Don't know were I got it from, from out of nowhere it was just in my head.
The first band name I thought of was "Devil`s fire". But I got that one from being on the crapper taking a quite painful dump, witch meant that every time I would think of our band I would think of that burning turd. I decided that was not a good idea.
You have one chance, what movie are you going to write the soundtrack for?
Jay - An old school horror movie, maybe with an erotic touch.
I love working with vocal arrangements, so it would be spooky sounding choir vocals all over that nudity!
Max - Fangs and females in unholy serenity.

You now write for a music publication (The Ripple Effect?).  You're going to write a 1,000 word essay on one song. Which would it be and why?
Jay - Genesis - Supper`s ready.
Because its one of the best song ever written.
Max - Rush - By-Thor and the Snow dog.
A Ripple Conversation with Kingnomad What is you musical intention? What are you trying to express or get your audience to feel?
Jay -  Regardless of what musical project I may have been involved in through the years. My intention has always been to create a musical vessel in witch one can travel in. To be able to step outside our daily life for one moment, to dream or to meditate on.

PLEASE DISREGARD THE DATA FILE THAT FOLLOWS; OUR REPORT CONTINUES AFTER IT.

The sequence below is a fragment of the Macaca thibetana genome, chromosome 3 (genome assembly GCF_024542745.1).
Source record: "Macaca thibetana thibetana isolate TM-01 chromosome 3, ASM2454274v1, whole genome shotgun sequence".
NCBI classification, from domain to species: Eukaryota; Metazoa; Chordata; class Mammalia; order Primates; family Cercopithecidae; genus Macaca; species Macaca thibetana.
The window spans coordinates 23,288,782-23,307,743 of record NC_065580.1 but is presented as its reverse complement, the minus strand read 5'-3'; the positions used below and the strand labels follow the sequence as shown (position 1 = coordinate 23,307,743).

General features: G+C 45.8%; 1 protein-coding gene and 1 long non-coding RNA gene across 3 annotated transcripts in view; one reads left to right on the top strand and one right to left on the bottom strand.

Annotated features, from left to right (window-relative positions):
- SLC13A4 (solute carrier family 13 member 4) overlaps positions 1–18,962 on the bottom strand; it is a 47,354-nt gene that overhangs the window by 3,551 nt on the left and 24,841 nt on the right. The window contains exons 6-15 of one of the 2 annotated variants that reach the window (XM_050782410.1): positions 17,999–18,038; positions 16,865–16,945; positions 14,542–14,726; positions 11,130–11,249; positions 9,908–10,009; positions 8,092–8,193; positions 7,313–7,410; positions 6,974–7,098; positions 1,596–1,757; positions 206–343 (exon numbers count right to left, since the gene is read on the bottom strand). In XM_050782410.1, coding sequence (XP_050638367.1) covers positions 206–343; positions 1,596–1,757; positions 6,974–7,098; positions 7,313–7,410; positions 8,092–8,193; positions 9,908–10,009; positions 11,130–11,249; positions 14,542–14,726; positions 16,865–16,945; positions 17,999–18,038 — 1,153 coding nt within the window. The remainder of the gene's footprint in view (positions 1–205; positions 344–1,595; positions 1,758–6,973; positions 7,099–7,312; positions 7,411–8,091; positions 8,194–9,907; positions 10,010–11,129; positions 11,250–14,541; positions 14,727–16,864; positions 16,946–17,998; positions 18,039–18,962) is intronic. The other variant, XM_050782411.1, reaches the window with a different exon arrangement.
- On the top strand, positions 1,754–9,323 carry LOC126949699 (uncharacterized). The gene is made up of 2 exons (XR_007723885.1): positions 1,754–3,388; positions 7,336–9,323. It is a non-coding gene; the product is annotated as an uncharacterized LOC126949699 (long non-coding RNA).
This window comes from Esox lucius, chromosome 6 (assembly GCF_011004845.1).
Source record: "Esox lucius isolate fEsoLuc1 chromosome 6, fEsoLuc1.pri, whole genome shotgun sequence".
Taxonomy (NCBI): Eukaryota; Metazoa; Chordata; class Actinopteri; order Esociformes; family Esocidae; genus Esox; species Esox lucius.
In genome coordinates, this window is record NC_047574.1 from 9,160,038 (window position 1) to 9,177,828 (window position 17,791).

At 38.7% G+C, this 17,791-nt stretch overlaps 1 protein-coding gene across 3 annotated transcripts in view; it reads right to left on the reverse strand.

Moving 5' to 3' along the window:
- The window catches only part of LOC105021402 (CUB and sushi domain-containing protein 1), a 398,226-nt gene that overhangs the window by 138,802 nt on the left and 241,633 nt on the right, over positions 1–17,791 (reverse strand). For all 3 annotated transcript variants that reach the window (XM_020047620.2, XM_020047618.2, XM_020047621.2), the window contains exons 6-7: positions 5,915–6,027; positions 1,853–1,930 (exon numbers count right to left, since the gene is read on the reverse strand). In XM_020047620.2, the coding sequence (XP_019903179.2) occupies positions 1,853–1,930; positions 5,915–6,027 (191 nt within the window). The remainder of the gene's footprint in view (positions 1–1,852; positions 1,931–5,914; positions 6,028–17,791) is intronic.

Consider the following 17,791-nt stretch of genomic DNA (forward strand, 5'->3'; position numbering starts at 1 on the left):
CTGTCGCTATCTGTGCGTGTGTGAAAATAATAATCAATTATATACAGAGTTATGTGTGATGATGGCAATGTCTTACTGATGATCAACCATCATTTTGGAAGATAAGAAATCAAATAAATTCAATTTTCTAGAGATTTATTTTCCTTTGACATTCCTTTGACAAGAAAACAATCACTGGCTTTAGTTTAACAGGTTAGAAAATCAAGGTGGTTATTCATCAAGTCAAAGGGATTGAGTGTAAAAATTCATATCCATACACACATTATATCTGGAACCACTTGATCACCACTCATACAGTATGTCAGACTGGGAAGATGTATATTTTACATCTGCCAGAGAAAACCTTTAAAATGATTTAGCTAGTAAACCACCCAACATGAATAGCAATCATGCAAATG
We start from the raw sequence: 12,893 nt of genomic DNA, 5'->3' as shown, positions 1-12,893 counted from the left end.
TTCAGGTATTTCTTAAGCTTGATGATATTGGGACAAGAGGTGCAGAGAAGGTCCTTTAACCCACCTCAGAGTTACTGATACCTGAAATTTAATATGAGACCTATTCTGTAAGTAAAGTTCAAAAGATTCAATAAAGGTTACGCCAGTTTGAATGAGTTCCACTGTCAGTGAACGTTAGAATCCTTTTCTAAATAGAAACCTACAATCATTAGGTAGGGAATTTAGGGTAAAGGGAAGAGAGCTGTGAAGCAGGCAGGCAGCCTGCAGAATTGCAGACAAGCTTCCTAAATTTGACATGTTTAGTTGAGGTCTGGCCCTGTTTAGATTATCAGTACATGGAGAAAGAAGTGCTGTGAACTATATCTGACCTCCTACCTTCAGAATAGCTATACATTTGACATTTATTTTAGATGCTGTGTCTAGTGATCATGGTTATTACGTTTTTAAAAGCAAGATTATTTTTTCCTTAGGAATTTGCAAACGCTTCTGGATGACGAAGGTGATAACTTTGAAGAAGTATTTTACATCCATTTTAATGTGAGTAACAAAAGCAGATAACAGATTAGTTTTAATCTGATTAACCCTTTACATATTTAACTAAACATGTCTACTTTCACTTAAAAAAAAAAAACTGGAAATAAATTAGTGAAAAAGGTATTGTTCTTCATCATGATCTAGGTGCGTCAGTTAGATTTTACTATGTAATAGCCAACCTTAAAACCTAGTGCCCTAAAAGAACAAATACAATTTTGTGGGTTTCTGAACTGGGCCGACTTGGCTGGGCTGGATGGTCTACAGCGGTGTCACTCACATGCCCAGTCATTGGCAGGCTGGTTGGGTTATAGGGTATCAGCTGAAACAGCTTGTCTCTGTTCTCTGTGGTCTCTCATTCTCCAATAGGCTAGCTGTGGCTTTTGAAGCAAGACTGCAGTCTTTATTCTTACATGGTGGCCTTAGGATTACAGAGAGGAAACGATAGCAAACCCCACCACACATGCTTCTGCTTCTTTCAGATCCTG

With this band I have really been able to tap into that intention.
We are escaping reality when we are playing together, hopefully the listeners can feel and do that too.
Come on, share with us a couple of your great, Spinal Tap, rock and roll moments?
Jay - When I did what was supposed to be my first European tour around 96/97 with my then hardcore band Purusam. No one told us that almost all the gigs had been cancelled (for some yet unknown reason). So we drove for two days straight to Amsterdam, did a couple of crappy gigs on the floor (cause there were no stage) in some dark alley bar where everybody was doing drugs. Then we went home again.
Tell us about playing live and the live experience for you and for your fans? 
Jay - Since we are new band, not many people have heard us yet. So the reaction from the audience have been - "Wow we didn't expect that!" Witch is a great feeling.
And as for the four of us, we are still kind of getting to know each other musically. So there is always a great energy at our rehearsals, a feeling of "you never really know whats gonna happen next" you know. Our songs are constantly growing and evolving, what you hear on the album is not exactly what you´re gonna hear live.
That is something I really enjoy with this band!
What makes a great song?
Jay - Oooo thats a tough one.
For me it is when a song turns into a vehicle, that takes me someplace else. I can't give you the perfect formula, but I´ll tell you what`s gonna help. and that is - When there is a thought, an intent, a meaning, a theme. an idea of a wholeness.